Before you shelve your ledger you will want to flip through it, pulling out particularly important sticky notes and sticking them in your new ledger. Once it’s shelved, you can be comforted that all your paper notes are there on your bookshelf, so its easily accessible for those days when you are feeling reflective and are ready to go through it, looking for hidden gems and neglected actions to reprioritize. Consider occasionally taking your old ledgers to a coffee shop, along with your stand and your laptop, and giving yourself an hour or two with them every once in a while, to flip through them, think reflectively, and transfer particularly useful stuff into your digital actualizer.

You can digitize your old ledgers anytime too, if you want. Of course the longer you wait, the cheaper home scanners or OCR services will be, and the better the software. For most folks, I wouldn’t fret about digitizing them. More important is pushing yourself to go through your old ledgers on occasion, and finding great ideas and actions.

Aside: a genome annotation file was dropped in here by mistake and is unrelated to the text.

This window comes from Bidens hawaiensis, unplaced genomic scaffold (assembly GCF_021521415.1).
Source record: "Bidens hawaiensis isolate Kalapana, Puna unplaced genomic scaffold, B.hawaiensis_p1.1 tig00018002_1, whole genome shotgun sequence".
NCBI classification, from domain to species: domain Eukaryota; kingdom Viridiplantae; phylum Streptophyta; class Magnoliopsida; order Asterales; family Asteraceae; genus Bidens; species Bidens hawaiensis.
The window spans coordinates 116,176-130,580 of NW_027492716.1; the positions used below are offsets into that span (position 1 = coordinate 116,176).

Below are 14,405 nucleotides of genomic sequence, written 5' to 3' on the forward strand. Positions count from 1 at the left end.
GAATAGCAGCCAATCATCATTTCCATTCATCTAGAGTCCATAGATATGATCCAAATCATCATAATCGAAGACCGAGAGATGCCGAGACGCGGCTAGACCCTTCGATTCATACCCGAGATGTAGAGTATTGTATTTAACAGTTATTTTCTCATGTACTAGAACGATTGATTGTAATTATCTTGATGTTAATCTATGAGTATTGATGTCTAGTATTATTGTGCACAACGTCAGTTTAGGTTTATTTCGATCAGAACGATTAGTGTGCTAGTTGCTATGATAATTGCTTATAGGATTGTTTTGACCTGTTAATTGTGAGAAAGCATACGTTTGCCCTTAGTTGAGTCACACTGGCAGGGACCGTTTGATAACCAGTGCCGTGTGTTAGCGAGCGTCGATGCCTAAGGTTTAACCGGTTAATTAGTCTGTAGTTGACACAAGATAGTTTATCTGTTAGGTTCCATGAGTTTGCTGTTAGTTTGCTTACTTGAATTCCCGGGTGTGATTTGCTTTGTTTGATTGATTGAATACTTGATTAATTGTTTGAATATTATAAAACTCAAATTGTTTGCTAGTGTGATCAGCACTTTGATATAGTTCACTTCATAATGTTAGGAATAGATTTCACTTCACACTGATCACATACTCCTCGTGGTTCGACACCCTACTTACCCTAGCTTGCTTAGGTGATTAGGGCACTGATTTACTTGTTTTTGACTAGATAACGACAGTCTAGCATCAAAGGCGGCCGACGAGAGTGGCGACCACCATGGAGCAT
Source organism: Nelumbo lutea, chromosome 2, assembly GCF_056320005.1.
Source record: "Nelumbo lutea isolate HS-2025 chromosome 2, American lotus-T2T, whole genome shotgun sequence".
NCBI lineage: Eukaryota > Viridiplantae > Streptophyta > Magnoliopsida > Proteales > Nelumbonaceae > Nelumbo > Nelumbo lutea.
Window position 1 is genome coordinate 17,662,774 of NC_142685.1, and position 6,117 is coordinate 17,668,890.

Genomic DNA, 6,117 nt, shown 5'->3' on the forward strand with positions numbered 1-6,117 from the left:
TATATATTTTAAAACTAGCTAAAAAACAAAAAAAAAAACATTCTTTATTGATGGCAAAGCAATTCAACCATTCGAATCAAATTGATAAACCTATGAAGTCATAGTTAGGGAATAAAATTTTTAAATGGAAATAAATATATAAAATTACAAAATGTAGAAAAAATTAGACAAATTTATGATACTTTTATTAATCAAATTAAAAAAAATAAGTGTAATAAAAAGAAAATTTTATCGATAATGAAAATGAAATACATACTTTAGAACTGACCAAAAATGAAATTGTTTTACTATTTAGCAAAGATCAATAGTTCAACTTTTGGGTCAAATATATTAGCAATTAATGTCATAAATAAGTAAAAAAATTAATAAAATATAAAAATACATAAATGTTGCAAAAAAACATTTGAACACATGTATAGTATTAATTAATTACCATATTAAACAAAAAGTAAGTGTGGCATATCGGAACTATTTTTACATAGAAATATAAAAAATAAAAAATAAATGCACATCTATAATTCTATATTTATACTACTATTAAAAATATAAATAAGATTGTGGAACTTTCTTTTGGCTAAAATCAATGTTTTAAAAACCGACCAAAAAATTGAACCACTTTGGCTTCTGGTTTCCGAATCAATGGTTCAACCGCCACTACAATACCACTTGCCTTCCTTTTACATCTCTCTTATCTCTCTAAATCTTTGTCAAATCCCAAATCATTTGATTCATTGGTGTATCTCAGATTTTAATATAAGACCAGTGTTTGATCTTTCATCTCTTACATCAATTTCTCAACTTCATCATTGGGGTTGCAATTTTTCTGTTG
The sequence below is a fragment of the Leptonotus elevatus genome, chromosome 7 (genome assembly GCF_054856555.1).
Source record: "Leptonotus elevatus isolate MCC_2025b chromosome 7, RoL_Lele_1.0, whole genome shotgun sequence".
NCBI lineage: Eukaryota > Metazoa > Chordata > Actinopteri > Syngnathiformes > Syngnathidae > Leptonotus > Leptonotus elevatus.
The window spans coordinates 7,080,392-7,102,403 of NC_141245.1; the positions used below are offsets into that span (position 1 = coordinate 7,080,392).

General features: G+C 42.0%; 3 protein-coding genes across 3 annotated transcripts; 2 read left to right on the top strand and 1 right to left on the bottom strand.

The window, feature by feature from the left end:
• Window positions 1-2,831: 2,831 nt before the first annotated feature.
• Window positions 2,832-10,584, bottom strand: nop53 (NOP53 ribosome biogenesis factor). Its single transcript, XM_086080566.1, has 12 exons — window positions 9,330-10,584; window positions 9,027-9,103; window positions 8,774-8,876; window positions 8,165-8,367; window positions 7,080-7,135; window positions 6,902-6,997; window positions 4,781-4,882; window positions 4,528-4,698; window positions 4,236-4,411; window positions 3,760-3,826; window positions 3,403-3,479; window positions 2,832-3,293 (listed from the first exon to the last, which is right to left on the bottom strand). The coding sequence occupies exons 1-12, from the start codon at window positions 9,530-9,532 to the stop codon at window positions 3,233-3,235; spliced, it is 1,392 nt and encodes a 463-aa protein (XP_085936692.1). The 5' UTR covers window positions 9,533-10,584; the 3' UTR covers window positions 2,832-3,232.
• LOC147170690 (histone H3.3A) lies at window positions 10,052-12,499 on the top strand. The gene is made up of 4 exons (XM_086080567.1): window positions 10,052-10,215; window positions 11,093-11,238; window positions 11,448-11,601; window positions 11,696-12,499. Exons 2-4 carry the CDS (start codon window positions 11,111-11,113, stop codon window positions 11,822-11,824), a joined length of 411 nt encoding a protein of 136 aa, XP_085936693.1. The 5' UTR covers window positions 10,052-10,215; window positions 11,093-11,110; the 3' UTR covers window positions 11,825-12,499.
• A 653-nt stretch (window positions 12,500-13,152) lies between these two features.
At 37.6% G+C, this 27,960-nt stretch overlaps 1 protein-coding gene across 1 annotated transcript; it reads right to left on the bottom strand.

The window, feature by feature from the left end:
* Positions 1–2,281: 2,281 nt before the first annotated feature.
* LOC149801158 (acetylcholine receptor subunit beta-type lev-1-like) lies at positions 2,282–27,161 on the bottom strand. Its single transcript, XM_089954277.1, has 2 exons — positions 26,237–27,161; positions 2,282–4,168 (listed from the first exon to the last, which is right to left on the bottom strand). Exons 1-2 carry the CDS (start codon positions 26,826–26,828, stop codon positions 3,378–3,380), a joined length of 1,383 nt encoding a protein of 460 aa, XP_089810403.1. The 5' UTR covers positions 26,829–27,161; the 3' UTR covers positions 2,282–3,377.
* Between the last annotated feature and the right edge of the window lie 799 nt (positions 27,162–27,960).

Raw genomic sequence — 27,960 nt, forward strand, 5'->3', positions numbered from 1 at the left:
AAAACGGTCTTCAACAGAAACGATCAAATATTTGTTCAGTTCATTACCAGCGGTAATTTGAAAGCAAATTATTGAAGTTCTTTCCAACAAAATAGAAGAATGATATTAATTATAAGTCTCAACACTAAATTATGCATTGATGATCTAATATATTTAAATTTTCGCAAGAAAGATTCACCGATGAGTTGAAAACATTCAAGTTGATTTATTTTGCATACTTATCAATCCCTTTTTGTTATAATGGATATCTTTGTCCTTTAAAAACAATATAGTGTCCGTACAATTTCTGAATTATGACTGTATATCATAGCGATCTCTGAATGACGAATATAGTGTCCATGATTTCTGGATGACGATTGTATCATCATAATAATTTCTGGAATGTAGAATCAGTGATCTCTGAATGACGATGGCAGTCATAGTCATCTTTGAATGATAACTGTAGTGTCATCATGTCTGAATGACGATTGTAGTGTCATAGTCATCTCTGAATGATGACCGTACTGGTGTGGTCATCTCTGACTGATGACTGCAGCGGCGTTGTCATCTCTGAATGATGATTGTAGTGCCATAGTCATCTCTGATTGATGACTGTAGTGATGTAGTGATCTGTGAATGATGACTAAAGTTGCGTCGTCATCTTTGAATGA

Reviewing your old ledgers once in a while will put you in a very reflective mood, which is a great transition to our next section.

II. Journaling: A Journey to Understanding Your Self, with its Inertia and Growth, Strengths and Weaknesses, Hopes and Fears

Journaling is based on the observation that when we externalize our thoughts about who we are and what we do, they improve in quality and clarity, and we can start to organize and review them via methods that are in many ways better, more deliberate, and more accurate than our memories. Kathleen Adam’s Journal to the Self (1990) is a good introduction to journaling.

Org psychologist Karl Weick, who studies sensemaking, is fond of saying, “How can I know who I am until I see (and write down) what I do? How can I know what I value until I see (and review) where I walk?” That’s the spirit behind journaling. It is a way to a deeper understanding of your self, both its highly inertial (unchanging) parts and its ever-learning edge. The better you know who you are, the better you can develop priorities, strategies, relationships, and an environment that brings out your best self, no matter the challenge.

Journaling can help you understand your true history and present state. But keep in mind that you will at first want to construct a very biased and self-serving narrative. Try to resist this, as it is self-defeating. The more you include the words and criticisms of others in your journal, and photos and video in your timeline (not your public Facebook timeline for your friends, which is too often an exercise in vanity and posing, but your private timeline, for yourself), the better you’ll be able to see yourself as you really are.